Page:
The favorable combination of the technical characteristics of Ga-based melts brought about their extensive application as sliding contacts, the working medium of magnetohydrodynamic devices, heat-sensitive elements of liquid-metal thermometers and thermocouples, and the base for conducting magnetic fluids. The GaInSn eutectic alloy is a suitable alternative to mercury since it exhibits an equilibrium melting point of 284 K. Bi-Pb-Sn liquid eutectics are chosen as model substances for experimental
  • Poster
    XIV Liquid and Amorphous Metals Conference (LAM 14), 11.-16.07.2010, Rom, Italy

Permalink: https://www.hzdr.de/publications/Publ-14648
Publ.-Id: 14648


Saturation correction of an ionization chamber for short and intense beam pulses

Karsch, L.; Richter, C.; Pawelke, J.
no abstract available
Keywords: saturation correction, ionization chamber, short and intense beam pulse
  • Poster
    OncoRay Retreat, 27.-28.01.2010, Bautzen, Deutschland

Permalink: https://www.hzdr.de/publications/Publ-14647
Publ.-Id: 14647


An integrated dosimetry and cell irradiation device for in vitro cell experiments with laser accelerated protons

Richter, C.; Akhmadaliev, S.; Dammene, Y.; Karsch, L.; Reinhardt, S.; Sobiella, M.; Schürer, M.; Weber, A.; Pawelke, J.
no abstract available
Keywords: dosimetry, cell irradiation, in vitro cell experiments, laser accelerated protons
  • Poster
    OncoRay Retreat, 27.-28.01.2010, Bautzen, Deutschland

Permalink: https://www.hzdr.de/publications/Publ-14646
Publ.-Id: 14646


Liquid metal modelling of continuous steel casting

Gerbeth, G.; Eckert, S.; Timmel, K.; Miao, X.
Model experiments with low melting point liquid metals are an important tool to investigate the flow structure and related transport processes in melt flows relevant for metallurgical applications. We present the new experimental facility CONCAST for modelling the continuous casting process of steel using the alloy SnBi at temperatures of 200-400°C. The possibilities for flow investigations in tundish, submerged entry nozzle and mould will be discussed. In addition, experimental results will be presented on the impact of a steady magnetic field on the outlet flow from the nozzle, obtained at a smaller-scale set-up working with the room-temperature alloy GaInSn. Local velocities in both facilities are measured by Ultrasound Doppler Velocimetry and contactless inductive flow tomography. The latter is attractive also for real-scale steel casting.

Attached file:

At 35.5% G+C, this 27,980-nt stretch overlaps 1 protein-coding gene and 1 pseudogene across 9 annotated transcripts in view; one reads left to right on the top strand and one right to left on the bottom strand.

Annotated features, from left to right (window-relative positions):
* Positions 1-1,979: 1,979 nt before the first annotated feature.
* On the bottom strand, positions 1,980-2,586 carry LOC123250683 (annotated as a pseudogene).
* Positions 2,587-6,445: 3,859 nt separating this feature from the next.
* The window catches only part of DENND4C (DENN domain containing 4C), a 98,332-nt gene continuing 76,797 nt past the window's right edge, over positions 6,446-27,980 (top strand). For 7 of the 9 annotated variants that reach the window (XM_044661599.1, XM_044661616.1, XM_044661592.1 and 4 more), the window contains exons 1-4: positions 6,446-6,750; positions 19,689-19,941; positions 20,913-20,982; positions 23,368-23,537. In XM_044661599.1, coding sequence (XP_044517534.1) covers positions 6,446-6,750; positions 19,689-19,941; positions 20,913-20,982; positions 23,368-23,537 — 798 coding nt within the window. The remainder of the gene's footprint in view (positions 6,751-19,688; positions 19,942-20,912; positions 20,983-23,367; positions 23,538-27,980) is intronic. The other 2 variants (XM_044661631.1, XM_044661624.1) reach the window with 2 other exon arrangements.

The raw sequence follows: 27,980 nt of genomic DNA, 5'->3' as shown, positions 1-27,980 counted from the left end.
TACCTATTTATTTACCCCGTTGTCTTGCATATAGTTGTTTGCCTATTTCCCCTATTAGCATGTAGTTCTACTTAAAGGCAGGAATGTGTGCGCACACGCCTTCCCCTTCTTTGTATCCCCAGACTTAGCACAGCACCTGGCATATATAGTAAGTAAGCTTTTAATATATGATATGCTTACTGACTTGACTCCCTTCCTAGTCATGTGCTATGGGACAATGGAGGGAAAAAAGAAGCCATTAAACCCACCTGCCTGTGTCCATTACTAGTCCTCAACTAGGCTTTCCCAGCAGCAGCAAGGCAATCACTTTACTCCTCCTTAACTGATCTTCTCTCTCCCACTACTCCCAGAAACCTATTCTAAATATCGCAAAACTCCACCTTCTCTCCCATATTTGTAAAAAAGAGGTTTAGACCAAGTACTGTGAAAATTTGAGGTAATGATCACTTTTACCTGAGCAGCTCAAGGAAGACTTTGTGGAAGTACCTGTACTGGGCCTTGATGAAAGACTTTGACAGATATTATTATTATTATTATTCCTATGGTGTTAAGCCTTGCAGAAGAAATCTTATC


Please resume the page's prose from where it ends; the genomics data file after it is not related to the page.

• Lecture (Conference)
    TMS Annual meeting "Jim Evans Honorary Symposium", 14.-18.02.2010, Seattle, USA
  • Contribution to proceedings
    TMS Annual meeting, 14.-18.02.2010, Seattle, USA
    "Jim Evans Honorary Symposium", 55-62

Permalink: https://www.hzdr.de/publications/Publ-14645
Publ.-Id: 14645


Radiobiological preparation of in vitro cell experimentes with laser accelerated protons

Beyreuther, E.; Dammene Debbih, Y.; Karsch, L.; Laschinsky, L.; Lessmann, E.; Naumburger, D.; Richter, C.; Schürer, M.; Pawelke, J.
no abstract available
Keywords: in vitro cell experimentes, laser accelerated protons
  • Poster
    OncoRay Retreat, 27.-28.01.2010, Bautzen, Deutschland

Permalink: https://www.hzdr.de/publications/Publ-14644
Publ.-Id: 14644


Influence of ultra-high pulse dose rate on biological effectiveness of laser accelerated electrons

Laschinsky, L.; Beyreuther, E.; Karsch, L.; Leßmann, E.; Naumburger, D.; Richter, C.; Schürer, M.; Pawelke, J.
no abstract available
Keywords: ultra-high pulse dose rate, biological effectiveness, laser accelerated electrons
  • Poster
    OncoRay Retreat, 27.-28.01.2010, Bautzen, Deutschland

Permalink: https://www.hzdr.de/publications/Publ-14643
Publ.-Id: 14643


Biological effectiveness of laser-accelerated electrons in comparison to conventional accelerated electrons

Naumburger, D.; Beyreuther, E.; Enghardt, W.; Kaluza, M.; Karsch, L.; Laschinsky, L.; Leßmann, E.; Nicolai, M.; Pawelke, J.; Richter, C.; Sauerbrey, R.; Schlenvoigt, H. P.; Baumann, M.
no abstract available
Keywords: biological effectiveness, laser-accelerated electrons, electrons
  • Poster
    OncoRay Retreat, 27.-28.01.2010, Bautzen, Deutschland

Permalink: https://www.hzdr.de/publications/Publ-14642
Publ.-Id: 14642


Research of the laser-radiooncology (onCOOPtics) group

Pawelke, J.
no abstract available
Keywords: laser radiooncology
  • Invited lecture (Conferences)
    OncoRay Retreat, 27.-28.01.2010, Bautzen, Deutschland

Permalink: https://www.hzdr.de/publications/Publ-14641
Publ.-Id: 14641


Modelling, Simulation and Experiments to Boiling in Pressurized Water Reactors in the framework of the R&D program “Energie 2020+”

Krepper, E.